Replace line styles in Sibelius

Tips

If you work with music notation software — or most anything else — there comes a time when, after doing a repetitive task one too many times, you think there has to be a better, more efficient way of accomplishing your goal.

Have you ever encountered a situation in Sibelius where you wanted to, for instance, change a selection of dashed lines to dotted lines?

If so, I’m very happy to share one of my favorite plug-ins with you: Replace Line Style. This estimable tool was created by Bob Zawalich, and I wouldn’t want to be without it.

How to use Replace Line Style

I’ve had the good fortune of serving as the editorial advisor to The Aaron Copland Fund for Music over the past decade, and in that capacity I’ve overseen the creation of new editions of Aaron Copland’s most venerated compositions. Longtime followers of this blog may recall reading about my work on Appalachian Spring, the Third Symphony, and Billy the Kid, along with learning about the tools and techniques I’ve used in the process of making those editions.

More recently, I had the pleasure of collaborating with editors Jennifer DeLapp-Birkett and Aaron Sherber on the first completed engraving of the original version of Appalachian Spring, providing musicians and scholars access to the score as it has been performed for more than 75 years by the Martha Graham Company. On each page of the score, the editors have included stills from the 1958 film of the ballet, with Graham dancing the lead role, in order to highlight the connection between music and dance. This edition is published by A-R Editions in partnership with Music of the United States of America (MUSA).

This is a critical edition, so you’ll often see indications such as dashed hairpins in the second violins, violas, and cellos:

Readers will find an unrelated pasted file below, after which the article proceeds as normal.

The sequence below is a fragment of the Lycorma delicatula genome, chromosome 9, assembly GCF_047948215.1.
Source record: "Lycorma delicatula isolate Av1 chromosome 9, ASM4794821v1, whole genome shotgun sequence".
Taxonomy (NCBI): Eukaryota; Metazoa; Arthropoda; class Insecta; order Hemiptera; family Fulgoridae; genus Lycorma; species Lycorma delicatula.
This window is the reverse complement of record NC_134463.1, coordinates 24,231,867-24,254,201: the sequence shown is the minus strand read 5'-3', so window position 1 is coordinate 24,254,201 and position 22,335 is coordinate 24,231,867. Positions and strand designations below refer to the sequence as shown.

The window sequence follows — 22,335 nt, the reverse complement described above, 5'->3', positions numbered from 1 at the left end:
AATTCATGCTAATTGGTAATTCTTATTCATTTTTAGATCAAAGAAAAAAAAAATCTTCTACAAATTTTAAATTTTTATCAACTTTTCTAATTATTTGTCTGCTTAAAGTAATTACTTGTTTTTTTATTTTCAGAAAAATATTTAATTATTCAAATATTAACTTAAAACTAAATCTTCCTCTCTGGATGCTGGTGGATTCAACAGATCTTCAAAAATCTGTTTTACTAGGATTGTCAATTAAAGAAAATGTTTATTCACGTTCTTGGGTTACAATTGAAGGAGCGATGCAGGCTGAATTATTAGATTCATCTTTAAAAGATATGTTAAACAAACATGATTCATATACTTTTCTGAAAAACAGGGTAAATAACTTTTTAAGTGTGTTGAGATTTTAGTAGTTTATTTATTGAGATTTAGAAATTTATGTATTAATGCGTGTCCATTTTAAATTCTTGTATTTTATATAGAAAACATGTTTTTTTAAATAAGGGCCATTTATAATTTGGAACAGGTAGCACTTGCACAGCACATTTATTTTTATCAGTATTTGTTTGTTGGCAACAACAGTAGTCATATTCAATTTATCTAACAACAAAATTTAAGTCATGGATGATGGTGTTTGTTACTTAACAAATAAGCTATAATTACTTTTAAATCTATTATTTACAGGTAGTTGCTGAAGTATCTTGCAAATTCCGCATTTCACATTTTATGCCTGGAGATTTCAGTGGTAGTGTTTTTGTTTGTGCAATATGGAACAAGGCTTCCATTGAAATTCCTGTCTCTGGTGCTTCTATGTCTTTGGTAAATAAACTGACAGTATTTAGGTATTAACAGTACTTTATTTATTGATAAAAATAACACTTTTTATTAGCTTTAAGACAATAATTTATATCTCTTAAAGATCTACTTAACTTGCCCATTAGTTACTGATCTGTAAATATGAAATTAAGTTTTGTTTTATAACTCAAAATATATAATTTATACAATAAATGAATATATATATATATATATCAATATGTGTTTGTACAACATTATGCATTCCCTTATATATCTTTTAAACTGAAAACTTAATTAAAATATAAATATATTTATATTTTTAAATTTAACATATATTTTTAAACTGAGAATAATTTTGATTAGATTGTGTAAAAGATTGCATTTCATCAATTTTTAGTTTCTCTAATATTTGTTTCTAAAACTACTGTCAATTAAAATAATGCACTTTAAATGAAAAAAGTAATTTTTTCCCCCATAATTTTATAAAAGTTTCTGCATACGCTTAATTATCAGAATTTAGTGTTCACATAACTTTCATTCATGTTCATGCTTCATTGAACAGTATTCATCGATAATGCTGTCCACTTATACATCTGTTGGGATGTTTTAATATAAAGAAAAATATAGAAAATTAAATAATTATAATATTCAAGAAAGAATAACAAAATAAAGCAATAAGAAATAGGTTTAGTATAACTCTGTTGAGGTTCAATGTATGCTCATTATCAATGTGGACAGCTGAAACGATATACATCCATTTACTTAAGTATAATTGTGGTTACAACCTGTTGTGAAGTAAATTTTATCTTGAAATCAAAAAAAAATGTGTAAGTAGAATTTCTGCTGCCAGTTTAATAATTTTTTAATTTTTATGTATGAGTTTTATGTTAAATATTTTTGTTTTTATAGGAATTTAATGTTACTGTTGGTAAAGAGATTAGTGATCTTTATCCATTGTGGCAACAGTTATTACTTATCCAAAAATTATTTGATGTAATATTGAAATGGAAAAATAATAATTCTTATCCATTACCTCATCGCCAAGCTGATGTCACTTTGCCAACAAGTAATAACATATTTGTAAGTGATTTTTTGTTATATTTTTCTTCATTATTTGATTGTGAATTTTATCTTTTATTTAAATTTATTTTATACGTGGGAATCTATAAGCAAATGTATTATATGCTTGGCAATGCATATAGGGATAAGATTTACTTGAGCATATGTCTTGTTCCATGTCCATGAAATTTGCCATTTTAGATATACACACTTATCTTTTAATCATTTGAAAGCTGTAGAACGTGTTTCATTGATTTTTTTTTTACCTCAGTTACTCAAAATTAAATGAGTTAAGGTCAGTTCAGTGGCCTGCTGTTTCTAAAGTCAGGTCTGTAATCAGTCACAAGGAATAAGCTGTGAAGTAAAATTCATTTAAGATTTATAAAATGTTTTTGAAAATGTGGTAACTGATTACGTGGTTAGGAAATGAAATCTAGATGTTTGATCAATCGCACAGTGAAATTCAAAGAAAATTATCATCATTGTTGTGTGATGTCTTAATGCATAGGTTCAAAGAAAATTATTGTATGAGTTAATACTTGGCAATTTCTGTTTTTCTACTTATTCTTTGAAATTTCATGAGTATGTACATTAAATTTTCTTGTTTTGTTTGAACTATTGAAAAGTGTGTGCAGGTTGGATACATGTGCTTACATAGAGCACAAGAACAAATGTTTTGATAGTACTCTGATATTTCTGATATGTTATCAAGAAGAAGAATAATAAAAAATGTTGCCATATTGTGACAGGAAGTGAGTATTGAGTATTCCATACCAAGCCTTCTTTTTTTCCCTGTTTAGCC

These hairpins, along with many other similar markings, signify that the composer didn’t actually notate them in his manuscript, but an editor reasonably concluded that they were intended, based on context.

That’s great for scholars who are studying the score and poring over the robust editorial commentary that accompanies this edition. It’s another matter when presenting this music in performance, where you don’t want the violist to equivocate on the matter of executing a crescendo — you just want to make it as clear as possible to tell them what to do.

So when I needed to create a set of performance materials (score and parts) for Appalachian Spring, I wanted to replace all of the dashed crescendo lines with solid crescendos.

Enter Replace Line Style. I simply selected the entire score (you can use the plug-in on the entire score or any selection — even a single line) and ran the plug-in.

I was presented with this dialog:

All of the line styles that are present in the selection appear in the left column, while all of the available line styles appear on the right.

It couldn’t be easier to use — just click OK, and in an instant, your lines are replaced, along with a report telling you how many replacements were made.

There are just a couple of caveats to be aware of. The first is that system lines can only be replaced by system lines, and staff lines can only be replaced by staff lines. System objects, you’ll recall, apply to all instruments in a score, even if they might only appear in one or two positions (System Object Positions). So you can’t replace, say, a ritard. line with a diminuendo hairpin.